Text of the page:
In our most recent episode, we mentioned the Saturday Night Live sketch "The Black Shadow," a bit sending up the "social relevance" angle of The White Shadow. The entire episode (Season 5, episode 3) is available on Hulu and is recommended as another reaction to the series.
SNL could be pretty clever about sending up race relations in those days, but it could also be pretty clumsy. This segment is in the series weird fifth season, in which some of the original cast remained, but Belushi and Aykroyd were mostly absent, Bill Murray became the foundation of the program, and featured players like Paul Shaffer and writers Al Franken and Tom Davis were constantly featured out of necessity. So with the show's depth lacking, poor Garrett Morris must have wondered why the hell it took bringing on a black guest host--not even an actor, mind you, but an NBA player--to do these kinds of sketches while he languished in drag roles or in unimportant exposition-type parts.
Boston Celtics legend Bill Russell had made various guest appearances on TV in the 1970s, but nothing like hosting SNL. It's an odd fit considering the contentious relationship he had with the media. At this time, in 1979, he was out of the game, having coached Seattle for several years after leaving the Celtics franchise.
"The Black Shadow" begins with Russell as a basketball coach addressing his all-white team after a big loss, defending his decision to play only 3 guys on the court at once. The guys accuse him of betting against them to get money for his drug habit, and he accuses THEM of saying that because he's black!
A voice-over introduces us to The Black Shadow: "Black coach, white team. He gets in trouble; they bail him out." Meanwhile, Russell sends his players to the showers, then goes through their lockers and takes stuff!
The offenses Russell's Coach Lewis has committed pile up: distributing pornography, assaulting a student, arson (!). We see a 15-year-old student (Laraine Newman) break up with him because he's too old, and he asks, "Is this because I'm black?" Another student (Gilda Radner), visibly pregnant with "Curtis Jr.," accosts him for support, and he brushes her off by saying he's too old for her.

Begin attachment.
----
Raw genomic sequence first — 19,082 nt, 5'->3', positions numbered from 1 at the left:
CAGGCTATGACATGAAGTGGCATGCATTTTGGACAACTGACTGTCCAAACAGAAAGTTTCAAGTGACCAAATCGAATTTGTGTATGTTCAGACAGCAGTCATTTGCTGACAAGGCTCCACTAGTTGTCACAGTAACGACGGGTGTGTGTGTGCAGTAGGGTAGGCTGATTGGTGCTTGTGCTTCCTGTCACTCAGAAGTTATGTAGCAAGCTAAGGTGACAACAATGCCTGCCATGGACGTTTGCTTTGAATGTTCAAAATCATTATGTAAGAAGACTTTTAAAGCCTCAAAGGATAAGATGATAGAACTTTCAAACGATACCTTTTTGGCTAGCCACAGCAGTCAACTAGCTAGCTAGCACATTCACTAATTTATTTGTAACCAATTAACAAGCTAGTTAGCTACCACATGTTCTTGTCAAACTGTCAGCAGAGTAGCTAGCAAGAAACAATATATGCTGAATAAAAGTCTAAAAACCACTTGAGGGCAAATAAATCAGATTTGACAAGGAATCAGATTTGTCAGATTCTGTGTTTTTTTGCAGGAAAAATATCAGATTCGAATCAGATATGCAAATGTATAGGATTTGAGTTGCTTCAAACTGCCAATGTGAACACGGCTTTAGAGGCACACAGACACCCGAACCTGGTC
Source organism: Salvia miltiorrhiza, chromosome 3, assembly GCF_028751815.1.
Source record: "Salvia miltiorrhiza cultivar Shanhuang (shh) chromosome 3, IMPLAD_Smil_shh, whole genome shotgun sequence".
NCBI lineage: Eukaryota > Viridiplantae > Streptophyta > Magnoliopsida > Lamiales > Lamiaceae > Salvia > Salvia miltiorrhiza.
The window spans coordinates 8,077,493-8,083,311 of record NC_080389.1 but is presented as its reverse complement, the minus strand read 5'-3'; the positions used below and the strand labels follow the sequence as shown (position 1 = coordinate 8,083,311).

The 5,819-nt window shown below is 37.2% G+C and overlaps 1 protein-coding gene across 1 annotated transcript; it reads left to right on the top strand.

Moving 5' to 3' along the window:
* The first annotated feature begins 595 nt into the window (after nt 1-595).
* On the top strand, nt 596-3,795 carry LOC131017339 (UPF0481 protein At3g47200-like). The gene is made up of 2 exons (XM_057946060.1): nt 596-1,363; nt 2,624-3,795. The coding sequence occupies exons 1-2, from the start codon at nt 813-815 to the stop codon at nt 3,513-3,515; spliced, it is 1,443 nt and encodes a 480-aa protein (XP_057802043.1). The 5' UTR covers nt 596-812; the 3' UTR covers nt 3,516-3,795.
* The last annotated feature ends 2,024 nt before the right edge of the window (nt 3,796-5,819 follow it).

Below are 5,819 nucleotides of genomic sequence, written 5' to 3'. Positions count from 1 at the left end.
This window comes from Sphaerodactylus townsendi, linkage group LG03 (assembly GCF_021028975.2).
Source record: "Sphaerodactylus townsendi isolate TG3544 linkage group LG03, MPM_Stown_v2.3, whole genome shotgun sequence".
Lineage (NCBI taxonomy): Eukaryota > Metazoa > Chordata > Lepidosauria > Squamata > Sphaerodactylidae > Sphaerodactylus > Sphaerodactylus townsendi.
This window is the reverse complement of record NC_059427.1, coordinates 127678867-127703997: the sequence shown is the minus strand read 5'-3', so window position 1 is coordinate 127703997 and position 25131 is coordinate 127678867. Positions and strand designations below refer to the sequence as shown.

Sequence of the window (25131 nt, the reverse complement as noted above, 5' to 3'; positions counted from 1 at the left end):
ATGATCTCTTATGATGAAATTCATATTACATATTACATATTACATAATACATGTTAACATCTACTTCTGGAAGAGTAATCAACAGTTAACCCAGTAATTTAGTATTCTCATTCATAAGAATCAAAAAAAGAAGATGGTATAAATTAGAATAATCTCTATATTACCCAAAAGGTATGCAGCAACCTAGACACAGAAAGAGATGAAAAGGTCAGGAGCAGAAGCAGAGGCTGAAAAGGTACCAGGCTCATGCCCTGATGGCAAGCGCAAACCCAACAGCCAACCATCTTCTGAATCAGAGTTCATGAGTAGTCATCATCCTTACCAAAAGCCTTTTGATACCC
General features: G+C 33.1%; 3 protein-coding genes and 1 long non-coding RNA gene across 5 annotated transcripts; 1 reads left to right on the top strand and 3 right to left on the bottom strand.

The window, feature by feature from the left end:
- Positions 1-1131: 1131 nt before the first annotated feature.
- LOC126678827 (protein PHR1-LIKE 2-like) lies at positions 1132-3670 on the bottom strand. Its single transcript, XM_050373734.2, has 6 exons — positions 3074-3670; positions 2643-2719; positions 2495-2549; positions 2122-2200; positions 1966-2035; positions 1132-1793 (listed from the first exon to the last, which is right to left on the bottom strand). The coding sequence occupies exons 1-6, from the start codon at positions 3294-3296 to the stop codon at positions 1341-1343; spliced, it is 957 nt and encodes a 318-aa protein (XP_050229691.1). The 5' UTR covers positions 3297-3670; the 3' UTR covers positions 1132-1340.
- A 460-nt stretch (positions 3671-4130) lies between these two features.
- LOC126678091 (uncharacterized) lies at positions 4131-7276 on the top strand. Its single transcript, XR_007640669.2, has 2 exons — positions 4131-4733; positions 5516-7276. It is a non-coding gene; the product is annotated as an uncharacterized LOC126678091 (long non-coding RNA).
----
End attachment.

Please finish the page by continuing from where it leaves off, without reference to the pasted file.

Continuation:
When the team confronts him in the hallway after another missed practice, Coach Lewis says he had to take care of his sick mother, then walks off after telling them to leave him alone but not before offering pot, LSD, and hash to them. So the players decide to visit Mrs. Lewis to verify the story, and I'll give you one guess who plays her.
The segment pokes fun not only at The White Shadow, but at other TV shows that were set in schools and attempted to discuss "issues." A crawl at the end of the sketch notes the producers acknowledge their debt to the following programs: Mr. Novak, Lucas Tanner, Room 222, The Paper Chase, Welcome Back Kotter.
I think one of those shows is not like the other, and I also think that "The Black Shadow" uses the basketball framework of The White Shadow and utilizes Russell to hilarious effect, but it seems to be poking more fun at the other programs. The scene in the principal's office, with the well-meaning whites twisting themselves around trying to figure out how to save Coach Lewis, is a little more overwrought than the kind of well-meaning liberalism on the real White Shadow. Bill Murray's super-earnest teenager is funny but not really indicative of Coach Howard or his players.
I think this sketch is great, though, with a predictable but still funny punchline. Russell's awkwardness as a performer doesn't hurt any, even when he can't keep from chuckling at one of Radner's lines. Stick around for other sketches that are far more offensive to certain minority groups, as well as for the two performances by musical guest Chicago. Peter Cetera's growling vocals on "I'm a Man" are overshadowed by his sweet hairdo, and the big takeaway for me is how much it sucks that NBC/Universal only cleared music for the first 5 seasons, leaving us with butchered versions of every episode afterwards.